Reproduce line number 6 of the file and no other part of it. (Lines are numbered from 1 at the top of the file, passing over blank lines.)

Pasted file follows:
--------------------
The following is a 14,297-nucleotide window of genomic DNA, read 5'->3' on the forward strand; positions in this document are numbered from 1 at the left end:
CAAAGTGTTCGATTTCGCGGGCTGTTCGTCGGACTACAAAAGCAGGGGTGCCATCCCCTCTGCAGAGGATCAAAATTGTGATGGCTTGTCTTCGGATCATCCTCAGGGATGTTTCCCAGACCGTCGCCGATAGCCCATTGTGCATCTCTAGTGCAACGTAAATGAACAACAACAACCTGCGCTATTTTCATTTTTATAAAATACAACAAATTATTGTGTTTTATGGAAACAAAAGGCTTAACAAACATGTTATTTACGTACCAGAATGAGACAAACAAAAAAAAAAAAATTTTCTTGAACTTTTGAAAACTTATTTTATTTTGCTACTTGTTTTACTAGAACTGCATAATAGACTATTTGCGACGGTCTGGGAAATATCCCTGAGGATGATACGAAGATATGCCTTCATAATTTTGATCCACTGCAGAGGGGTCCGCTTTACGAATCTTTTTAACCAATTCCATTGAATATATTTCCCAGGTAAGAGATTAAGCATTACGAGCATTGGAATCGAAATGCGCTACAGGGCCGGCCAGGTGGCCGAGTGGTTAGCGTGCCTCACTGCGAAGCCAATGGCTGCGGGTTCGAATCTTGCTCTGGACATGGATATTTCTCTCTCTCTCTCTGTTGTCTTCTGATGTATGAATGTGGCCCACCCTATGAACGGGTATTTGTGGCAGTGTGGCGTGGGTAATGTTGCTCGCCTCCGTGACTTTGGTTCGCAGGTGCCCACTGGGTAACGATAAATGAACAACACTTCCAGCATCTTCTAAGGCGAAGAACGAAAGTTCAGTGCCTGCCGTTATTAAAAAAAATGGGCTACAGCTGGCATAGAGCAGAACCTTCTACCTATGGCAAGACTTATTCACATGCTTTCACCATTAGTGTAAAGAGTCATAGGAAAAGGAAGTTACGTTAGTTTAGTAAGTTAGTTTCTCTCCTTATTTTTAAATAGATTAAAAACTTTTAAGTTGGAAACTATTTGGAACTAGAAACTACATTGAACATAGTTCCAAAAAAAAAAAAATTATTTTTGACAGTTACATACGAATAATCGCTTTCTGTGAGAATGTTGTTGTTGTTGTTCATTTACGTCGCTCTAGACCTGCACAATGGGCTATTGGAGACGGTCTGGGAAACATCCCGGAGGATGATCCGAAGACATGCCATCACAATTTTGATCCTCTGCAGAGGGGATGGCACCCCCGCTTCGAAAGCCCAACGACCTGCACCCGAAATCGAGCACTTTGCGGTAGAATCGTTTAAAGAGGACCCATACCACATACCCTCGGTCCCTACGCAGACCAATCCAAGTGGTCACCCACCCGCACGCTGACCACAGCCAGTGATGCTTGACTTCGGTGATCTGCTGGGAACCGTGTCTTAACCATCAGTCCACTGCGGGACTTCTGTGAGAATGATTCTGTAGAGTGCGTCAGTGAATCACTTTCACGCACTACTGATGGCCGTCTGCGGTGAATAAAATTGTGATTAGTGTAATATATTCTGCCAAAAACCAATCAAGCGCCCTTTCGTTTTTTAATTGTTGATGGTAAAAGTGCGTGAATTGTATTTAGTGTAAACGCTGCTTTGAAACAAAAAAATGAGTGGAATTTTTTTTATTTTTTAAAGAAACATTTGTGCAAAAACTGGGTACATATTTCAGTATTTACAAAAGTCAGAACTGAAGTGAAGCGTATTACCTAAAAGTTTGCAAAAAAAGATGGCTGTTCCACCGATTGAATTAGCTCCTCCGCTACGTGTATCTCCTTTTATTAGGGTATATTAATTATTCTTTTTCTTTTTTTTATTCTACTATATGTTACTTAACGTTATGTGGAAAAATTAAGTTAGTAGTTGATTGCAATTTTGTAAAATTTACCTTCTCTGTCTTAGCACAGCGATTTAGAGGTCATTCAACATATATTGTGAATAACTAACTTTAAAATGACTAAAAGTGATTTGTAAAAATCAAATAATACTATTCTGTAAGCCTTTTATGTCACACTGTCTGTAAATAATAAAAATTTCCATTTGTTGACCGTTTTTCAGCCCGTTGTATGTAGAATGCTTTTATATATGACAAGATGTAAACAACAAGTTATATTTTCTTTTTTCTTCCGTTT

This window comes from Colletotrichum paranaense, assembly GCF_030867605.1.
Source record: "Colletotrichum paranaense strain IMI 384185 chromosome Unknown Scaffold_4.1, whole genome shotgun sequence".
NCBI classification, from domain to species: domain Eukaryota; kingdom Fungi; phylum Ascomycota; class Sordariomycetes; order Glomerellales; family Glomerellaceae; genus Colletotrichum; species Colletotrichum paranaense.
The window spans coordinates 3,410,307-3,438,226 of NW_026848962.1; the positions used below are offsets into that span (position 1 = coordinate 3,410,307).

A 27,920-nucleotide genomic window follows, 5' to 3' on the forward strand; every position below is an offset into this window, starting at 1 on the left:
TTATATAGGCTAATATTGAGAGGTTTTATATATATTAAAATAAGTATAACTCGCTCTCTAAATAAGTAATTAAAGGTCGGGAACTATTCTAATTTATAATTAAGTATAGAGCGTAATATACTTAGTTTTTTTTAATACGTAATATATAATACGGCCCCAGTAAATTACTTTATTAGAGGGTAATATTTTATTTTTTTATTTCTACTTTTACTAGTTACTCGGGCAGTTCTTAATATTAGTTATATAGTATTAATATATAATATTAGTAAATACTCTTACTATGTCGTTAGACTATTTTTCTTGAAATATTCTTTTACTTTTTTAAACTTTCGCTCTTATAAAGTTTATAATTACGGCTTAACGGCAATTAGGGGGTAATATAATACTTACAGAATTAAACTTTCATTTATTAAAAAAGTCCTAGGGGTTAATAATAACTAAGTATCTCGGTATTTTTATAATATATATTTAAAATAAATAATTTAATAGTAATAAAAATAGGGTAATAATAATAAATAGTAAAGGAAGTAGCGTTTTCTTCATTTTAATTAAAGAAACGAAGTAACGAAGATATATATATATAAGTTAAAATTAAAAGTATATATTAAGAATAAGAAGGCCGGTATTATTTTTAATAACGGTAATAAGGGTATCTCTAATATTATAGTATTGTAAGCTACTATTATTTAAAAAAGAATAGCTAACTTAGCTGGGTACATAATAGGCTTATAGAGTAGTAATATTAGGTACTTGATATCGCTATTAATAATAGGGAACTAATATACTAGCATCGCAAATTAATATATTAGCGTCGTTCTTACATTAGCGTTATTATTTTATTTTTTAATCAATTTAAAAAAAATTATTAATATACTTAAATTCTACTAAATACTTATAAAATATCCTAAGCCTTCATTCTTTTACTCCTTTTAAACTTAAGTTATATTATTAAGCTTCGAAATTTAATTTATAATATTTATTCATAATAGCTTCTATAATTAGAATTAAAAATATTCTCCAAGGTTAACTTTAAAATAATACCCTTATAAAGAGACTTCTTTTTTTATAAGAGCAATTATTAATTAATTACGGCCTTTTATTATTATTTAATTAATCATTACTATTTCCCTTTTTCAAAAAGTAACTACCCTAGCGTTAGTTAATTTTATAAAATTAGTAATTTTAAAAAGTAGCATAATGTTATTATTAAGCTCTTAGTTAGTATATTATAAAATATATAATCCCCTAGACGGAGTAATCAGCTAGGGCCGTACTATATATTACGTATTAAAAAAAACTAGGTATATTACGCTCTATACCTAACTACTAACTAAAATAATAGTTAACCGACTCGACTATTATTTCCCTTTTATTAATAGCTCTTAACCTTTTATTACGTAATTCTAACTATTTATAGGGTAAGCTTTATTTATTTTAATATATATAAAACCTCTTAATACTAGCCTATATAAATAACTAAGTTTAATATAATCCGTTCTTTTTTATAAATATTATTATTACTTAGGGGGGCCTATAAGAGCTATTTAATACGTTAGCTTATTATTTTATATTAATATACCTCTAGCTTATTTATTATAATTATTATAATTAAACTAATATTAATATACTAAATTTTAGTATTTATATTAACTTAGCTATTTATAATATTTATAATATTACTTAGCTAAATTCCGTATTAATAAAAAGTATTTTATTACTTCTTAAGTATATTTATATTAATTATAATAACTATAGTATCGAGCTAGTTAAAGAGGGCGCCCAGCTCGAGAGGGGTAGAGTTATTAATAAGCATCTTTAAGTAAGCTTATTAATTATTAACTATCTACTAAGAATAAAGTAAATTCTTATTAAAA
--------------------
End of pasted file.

The window spans coordinates 3,410,307-3,438,226 of NW_026848962.1; the positions used below are offsets into that span (position 1 = coordinate 3,410,307).